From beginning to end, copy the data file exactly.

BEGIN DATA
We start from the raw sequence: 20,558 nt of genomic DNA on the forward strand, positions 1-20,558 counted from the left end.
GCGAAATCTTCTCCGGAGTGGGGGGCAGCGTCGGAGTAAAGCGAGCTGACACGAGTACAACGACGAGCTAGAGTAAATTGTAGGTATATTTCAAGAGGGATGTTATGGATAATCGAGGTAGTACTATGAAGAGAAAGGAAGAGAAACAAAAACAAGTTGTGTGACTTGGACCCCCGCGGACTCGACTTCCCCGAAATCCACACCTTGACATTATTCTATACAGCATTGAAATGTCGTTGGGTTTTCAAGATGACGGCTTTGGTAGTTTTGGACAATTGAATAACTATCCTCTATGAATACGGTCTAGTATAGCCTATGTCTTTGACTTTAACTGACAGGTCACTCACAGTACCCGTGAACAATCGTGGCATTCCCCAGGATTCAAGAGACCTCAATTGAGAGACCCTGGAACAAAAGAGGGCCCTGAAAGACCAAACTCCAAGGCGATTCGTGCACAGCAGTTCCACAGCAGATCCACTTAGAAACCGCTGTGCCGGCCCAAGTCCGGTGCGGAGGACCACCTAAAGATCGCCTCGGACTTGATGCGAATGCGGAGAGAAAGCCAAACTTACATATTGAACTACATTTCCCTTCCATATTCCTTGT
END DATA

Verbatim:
We start from the raw sequence: 20,558 nt of genomic DNA on the forward strand, positions 1-20,558 counted from the left end.
GCGAAATCTTCTCCGGAGTGGGGGGCAGCGTCGGAGTAAAGCGAGCTGACACGAGTACAACGACGAGCTAGAGTAAATTGTAGGTATATTTCAAGAGGGATGTTATGGATAATCGAGGTAGTACTATGAAGAGAAAGGAAGAGAAACAAAAACAAGTTGTGTGACTTGGACCCCCGCGGACTCGACTTCCCCGAAATCCACACCTTGACATTATTCTATACAGCATTGAAATGTCGTTGGGTTTTCAAGATGACGGCTTTGGTAGTTTTGGACAATTGAATAACTATCCTCTATGAATACGGTCTAGTATAGCCTATGTCTTTGACTTTAACTGACAGGTCACTCACAGTACCCGTGAACAATCGTGGCATTCCCCAGGATTCAAGAGACCTCAATTGAGAGACCCTGGAACAAAAGAGGGCCCTGAAAGACCAAACTCCAAGGCGATTCGTGCACAGCAGTTCCACAGCAGATCCACTTAGAAACCGCTGTGCCGGCCCAAGTCCGGTGCGGAGGACCACCTAAAGATCGCCTCGGACTTGATGCGAATGCGGAGAGAAAGCCAAACTTACATATTGAACTACATTTCCCTTCCATATTCCTTGT